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Analysis Seminar

Wednesday, April 3, 2024
4:00pm to 5:00pm
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Linde Hall 187
Some problems and results on logarithmic potentials in prime number theory
Vesselin Dimitrov, Department of Mathematics, Caltech,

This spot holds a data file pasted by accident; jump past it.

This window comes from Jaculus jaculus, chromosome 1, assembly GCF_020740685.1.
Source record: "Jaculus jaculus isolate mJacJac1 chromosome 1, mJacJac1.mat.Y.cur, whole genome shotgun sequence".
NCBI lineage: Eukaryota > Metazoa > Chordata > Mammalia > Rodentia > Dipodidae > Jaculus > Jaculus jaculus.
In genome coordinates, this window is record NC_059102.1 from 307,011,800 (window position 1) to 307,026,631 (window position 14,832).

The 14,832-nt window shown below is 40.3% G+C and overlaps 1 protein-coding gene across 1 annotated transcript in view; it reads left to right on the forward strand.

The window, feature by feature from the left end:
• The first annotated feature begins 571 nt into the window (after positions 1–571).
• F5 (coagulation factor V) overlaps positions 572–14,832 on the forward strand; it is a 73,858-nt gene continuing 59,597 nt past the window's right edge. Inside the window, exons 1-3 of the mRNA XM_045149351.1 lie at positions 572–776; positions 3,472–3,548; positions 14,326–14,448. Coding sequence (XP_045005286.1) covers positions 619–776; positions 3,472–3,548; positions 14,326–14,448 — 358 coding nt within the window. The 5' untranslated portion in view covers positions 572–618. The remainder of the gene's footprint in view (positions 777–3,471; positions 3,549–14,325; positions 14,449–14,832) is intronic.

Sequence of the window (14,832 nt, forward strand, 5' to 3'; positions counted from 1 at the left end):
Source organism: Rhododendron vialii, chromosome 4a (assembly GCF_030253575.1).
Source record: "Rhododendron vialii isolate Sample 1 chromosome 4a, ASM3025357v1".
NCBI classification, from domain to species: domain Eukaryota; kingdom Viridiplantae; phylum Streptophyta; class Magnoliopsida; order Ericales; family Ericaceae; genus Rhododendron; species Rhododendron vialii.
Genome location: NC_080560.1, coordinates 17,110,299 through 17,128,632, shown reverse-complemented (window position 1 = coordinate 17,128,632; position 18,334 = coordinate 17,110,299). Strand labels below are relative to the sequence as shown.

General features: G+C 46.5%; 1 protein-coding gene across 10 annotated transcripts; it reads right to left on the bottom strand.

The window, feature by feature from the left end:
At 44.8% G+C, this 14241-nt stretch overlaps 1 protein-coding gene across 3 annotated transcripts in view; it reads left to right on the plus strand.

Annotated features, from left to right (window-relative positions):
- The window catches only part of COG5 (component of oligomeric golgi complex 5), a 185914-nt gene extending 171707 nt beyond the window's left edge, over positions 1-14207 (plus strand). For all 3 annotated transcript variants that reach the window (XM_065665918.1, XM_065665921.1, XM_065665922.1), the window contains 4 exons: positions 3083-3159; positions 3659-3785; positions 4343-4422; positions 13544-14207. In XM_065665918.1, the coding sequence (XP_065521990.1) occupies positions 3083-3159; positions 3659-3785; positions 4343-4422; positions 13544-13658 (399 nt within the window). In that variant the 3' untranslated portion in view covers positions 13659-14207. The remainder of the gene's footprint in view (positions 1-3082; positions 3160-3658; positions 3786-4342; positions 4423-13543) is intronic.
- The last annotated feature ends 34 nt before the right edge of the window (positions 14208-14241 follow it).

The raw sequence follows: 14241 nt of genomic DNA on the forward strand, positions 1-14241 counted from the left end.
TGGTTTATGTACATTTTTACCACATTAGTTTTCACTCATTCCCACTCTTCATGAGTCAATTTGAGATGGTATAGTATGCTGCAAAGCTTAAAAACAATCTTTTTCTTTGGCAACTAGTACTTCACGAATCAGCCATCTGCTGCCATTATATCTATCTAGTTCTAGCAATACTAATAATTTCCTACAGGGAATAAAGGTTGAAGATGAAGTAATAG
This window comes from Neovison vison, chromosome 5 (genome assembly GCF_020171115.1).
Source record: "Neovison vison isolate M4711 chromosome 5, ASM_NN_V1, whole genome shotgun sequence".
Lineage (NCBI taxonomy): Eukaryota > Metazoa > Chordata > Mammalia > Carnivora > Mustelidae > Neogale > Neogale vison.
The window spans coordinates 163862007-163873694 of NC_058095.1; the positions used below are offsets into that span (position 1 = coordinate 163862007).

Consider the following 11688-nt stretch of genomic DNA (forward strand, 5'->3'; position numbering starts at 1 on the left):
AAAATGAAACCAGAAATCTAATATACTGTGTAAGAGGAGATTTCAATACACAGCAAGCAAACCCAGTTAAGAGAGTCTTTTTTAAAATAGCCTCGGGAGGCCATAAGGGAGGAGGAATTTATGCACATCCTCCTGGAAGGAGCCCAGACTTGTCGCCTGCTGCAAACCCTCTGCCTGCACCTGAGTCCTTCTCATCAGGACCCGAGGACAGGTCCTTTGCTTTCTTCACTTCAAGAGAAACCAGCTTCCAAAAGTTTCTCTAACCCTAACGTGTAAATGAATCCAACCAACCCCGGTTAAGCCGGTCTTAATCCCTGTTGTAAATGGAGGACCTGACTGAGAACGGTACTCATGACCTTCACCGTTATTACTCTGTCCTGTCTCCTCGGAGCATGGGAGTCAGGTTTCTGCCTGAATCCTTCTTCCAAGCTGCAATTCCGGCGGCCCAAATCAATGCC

I will review some aspects of the potential theory on R^n with logarithmic kernels, and discuss the relation to several alternative approaches to estimating the prime counting function. The starting point of my inquiry is a short proof I will present of a (weak) form of the uncertainty principle on the real line, based on the obvious fact that the Riemann zeta function has (plenty of) zeros in the critical strip. The question of whether this type of connection could be worked into anything useful, either arithmetically or analytically, leads to a new outlook on the old Gelfond-Schnirelman topic. (The latter approach is notorious for falling short of the prime number theorem, as concluded by investigations circa 1980 by Bombieri, Chudnovsky, Nair, and others including Pritsker more recently, but nevertheless it led in the process to some unanswered questions about logarithmic potentials with external fields, and to a historic revival of the Selberg integral in the late 1970s.) Also in this light, I will introduce a related complex-analytic argument from a recent joint work with Calegari and Tang in transcendental number theory, and derive as a by-product yet another simple proof of a prime-counting lower bound stronger than Chebyshev's. We are led to formulate some problems in Fourier analysis motivated by questions from number theory

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